Hungary is perhaps not known for its constant stream of cinematic output. Arguably the country’s greatest director, Bela Tar, is best known for his movie – Satantango – which goes on for seven and a half hours. That all changed last year with the Best Foreign Language Film award at the Oscars for Son of Saul, a film so perfectly polarising the beauty and brutality of humanity that it tore an edifying hole through the tradition saccharinity of Hollywood war movies.

Strangled is based on the true life events surrounding a series of murders between 1957 and 1966 in then-communist Hungary. The initial murder and rape case of a woman in ‘57 was quickly closed after the admission of guilt by local man Ákos Réti (Jászberényi), who was subsequently sentenced to life imprisonment after the death sentence was overturned on appeal. After new comparable attacks are committed years later, Réti’s sister is convinced her brother is innocent, insisting the case be reopened. Réti maintains his guilt and the police are more than happy to keep any mistakes in their initial investigation quiet. Sopsits then divides his time between the mystery of the murders and the surrounding police incompetence and corruption as the tales intermingle excellently.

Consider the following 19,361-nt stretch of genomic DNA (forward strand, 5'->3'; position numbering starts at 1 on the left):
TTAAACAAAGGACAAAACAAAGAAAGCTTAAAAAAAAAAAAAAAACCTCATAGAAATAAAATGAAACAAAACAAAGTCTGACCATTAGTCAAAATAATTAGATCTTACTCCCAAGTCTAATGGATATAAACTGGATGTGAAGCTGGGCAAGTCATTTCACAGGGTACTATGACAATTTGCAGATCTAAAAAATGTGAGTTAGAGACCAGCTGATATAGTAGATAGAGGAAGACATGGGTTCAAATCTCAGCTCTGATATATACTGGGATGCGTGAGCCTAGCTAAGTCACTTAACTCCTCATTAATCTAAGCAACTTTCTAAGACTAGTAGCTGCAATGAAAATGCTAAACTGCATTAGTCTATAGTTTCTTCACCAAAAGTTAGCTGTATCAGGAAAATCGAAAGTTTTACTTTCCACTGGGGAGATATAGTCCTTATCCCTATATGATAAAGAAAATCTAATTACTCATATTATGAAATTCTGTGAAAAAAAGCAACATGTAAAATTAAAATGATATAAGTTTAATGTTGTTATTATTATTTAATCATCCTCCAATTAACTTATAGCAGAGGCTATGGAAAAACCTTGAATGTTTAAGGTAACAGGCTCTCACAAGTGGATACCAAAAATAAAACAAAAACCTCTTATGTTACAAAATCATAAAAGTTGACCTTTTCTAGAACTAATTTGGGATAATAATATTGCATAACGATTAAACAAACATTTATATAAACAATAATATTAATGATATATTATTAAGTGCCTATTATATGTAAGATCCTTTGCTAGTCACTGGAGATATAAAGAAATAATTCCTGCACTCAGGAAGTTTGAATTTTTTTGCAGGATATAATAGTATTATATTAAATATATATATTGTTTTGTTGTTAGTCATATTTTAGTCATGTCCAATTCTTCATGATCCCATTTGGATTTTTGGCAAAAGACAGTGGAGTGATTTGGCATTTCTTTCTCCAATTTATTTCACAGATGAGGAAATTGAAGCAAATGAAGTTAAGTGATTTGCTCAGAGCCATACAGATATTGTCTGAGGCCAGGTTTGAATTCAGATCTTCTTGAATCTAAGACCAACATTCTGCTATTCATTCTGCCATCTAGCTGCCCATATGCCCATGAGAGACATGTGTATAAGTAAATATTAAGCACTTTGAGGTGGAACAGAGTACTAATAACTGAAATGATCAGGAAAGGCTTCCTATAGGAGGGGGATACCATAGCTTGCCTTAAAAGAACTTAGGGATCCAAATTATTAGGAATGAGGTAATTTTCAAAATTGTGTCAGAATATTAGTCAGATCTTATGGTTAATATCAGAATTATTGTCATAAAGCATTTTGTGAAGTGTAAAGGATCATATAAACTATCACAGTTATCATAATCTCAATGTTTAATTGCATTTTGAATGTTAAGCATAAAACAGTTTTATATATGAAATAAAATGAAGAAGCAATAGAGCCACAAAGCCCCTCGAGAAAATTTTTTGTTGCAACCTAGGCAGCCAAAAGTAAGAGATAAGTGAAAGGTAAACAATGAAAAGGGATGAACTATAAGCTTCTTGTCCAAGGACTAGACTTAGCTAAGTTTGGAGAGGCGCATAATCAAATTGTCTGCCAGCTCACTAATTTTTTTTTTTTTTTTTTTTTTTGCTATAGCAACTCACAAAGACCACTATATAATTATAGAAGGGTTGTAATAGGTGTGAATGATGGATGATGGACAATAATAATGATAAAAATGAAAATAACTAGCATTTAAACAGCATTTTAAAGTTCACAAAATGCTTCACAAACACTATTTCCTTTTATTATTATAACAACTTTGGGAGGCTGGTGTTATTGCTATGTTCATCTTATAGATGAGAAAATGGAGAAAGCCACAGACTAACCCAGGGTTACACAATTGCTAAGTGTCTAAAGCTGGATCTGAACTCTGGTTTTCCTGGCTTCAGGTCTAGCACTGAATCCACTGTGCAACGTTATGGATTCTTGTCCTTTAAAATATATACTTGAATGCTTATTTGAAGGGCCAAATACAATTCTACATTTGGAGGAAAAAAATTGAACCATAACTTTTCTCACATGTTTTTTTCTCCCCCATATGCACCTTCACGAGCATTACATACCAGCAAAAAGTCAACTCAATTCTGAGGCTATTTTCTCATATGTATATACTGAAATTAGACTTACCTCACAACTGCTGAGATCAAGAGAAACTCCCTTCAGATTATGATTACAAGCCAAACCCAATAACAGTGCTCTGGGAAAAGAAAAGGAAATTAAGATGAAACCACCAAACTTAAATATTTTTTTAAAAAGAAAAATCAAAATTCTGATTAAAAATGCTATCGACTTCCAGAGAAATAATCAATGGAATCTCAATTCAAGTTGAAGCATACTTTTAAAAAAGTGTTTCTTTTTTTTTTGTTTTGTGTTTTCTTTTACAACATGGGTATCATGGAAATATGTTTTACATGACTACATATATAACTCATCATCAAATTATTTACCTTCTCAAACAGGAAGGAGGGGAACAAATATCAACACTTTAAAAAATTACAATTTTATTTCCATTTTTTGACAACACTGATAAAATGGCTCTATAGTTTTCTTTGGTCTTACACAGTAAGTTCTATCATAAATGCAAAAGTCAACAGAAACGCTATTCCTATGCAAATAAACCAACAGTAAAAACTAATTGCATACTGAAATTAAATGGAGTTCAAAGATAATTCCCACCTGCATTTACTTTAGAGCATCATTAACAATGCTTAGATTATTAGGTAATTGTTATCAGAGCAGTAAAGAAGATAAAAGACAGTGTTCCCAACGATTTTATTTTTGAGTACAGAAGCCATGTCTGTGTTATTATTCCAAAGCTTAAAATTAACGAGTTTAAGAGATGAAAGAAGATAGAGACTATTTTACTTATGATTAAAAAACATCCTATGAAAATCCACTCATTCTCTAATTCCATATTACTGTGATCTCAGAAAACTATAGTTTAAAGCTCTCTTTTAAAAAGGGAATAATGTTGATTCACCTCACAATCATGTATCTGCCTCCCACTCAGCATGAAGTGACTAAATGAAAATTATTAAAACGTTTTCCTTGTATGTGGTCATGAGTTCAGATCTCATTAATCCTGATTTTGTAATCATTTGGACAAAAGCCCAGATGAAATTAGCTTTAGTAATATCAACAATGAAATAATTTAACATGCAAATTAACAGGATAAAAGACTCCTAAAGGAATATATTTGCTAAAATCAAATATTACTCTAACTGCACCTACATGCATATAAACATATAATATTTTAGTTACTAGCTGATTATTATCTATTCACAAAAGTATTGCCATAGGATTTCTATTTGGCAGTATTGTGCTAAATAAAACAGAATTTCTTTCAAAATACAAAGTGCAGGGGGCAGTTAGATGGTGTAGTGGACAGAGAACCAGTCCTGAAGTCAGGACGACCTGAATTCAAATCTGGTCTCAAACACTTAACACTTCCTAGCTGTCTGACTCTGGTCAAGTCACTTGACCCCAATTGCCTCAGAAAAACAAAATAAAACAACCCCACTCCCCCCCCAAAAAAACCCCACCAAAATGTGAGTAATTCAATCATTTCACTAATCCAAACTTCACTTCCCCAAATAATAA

It’s rare to witness such a complex whodunnit based on real events. The awful events are never exploited, each augmenting the psychological awareness of both victim and perpetrator. The tension is kept at a constant high by excellent lighting by DOP Gábor Szabó and the understated Halloween-esque tinkling piano score from Márk Moldvai. Sopsits takes care that no part of the film is gaudy or inflated, instead allowing the density of the story and situations of those involved take centre stage.

Strangled is one of those rare films which respects its source material yet still manages to hold a genuinely entertaining story. This is in no small part to the detail Sopsits has put into the arcs of his characters and a superb cast who are happy to keep away from overplaying and allow the story to unfold around them.

Dir: Árpád Sopsits

Cast: Gábor Jászberényi, Károly Hajduk, Péter Bárnai, Zsófia Szamosi

Prd: Attila Tõzsér

DOP: Gábor Szabó

Music: Márk Moldvai

Country: Hungary

Year: 2017

Run Time: 120 minutes

Strangled is in selected cinemas now

By Colin Lomas

I first watched The Company of Wolves at the age of 8. It gave me a lifelong love of the cinema and an utter terror of everything else.